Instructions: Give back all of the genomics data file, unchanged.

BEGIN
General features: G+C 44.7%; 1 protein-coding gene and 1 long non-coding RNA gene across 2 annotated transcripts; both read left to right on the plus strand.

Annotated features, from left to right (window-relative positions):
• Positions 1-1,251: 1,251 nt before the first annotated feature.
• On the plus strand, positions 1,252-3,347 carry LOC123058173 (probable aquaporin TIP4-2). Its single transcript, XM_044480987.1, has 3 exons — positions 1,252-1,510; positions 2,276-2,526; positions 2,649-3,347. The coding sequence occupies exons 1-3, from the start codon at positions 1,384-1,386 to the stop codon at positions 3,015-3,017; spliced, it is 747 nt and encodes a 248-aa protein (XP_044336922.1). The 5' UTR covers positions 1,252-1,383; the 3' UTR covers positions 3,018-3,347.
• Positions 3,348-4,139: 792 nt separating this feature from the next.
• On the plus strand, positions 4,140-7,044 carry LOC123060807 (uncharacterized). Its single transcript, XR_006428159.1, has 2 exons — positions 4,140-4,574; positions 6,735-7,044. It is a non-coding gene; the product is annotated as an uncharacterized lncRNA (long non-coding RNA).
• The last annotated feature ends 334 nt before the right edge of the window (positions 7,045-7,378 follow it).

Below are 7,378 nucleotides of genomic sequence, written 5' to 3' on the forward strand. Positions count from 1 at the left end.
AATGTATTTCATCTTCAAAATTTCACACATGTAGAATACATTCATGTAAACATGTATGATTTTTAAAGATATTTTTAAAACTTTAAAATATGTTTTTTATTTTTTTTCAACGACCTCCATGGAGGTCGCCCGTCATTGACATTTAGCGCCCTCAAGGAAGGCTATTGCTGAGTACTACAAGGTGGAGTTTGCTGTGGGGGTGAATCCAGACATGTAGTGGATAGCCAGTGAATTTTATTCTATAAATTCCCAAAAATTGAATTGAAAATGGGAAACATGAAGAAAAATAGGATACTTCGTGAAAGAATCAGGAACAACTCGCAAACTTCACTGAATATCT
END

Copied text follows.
General features: G+C 44.7%; 1 protein-coding gene and 1 long non-coding RNA gene across 2 annotated transcripts; both read left to right on the plus strand.

Annotated features, from left to right (window-relative positions):
• Positions 1-1,251: 1,251 nt before the first annotated feature.
• On the plus strand, positions 1,252-3,347 carry LOC123058173 (probable aquaporin TIP4-2). Its single transcript, XM_044480987.1, has 3 exons — positions 1,252-1,510; positions 2,276-2,526; positions 2,649-3,347. The coding sequence occupies exons 1-3, from the start codon at positions 1,384-1,386 to the stop codon at positions 3,015-3,017; spliced, it is 747 nt and encodes a 248-aa protein (XP_044336922.1). The 5' UTR covers positions 1,252-1,383; the 3' UTR covers positions 3,018-3,347.
• Positions 3,348-4,139: 792 nt separating this feature from the next.
• On the plus strand, positions 4,140-7,044 carry LOC123060807 (uncharacterized). Its single transcript, XR_006428159.1, has 2 exons — positions 4,140-4,574; positions 6,735-7,044. It is a non-coding gene; the product is annotated as an uncharacterized lncRNA (long non-coding RNA).
• The last annotated feature ends 334 nt before the right edge of the window (positions 7,045-7,378 follow it).

Below are 7,378 nucleotides of genomic sequence, written 5' to 3' on the forward strand. Positions count from 1 at the left end.
AATGTATTTCATCTTCAAAATTTCACACATGTAGAATACATTCATGTAAACATGTATGATTTTTAAAGATATTTTTAAAACTTTAAAATATGTTTTTTATTTTTTTTCAACGACCTCCATGGAGGTCGCCCGTCATTGACATTTAGCGCCCTCAAGGAAGGCTATTGCTGAGTACTACAAGGTGGAGTTTGCTGTGGGGGTGAATCCAGACATGTAGTGGATAGCCAGTGAATTTTATTCTATAAATTCCCAAAAATTGAATTGAAAATGGGAAACATGAAGAAAAATAGGATACTTCGTGAAAGAATCAGGAACAACTCGCAAACTTCACTGAATATCT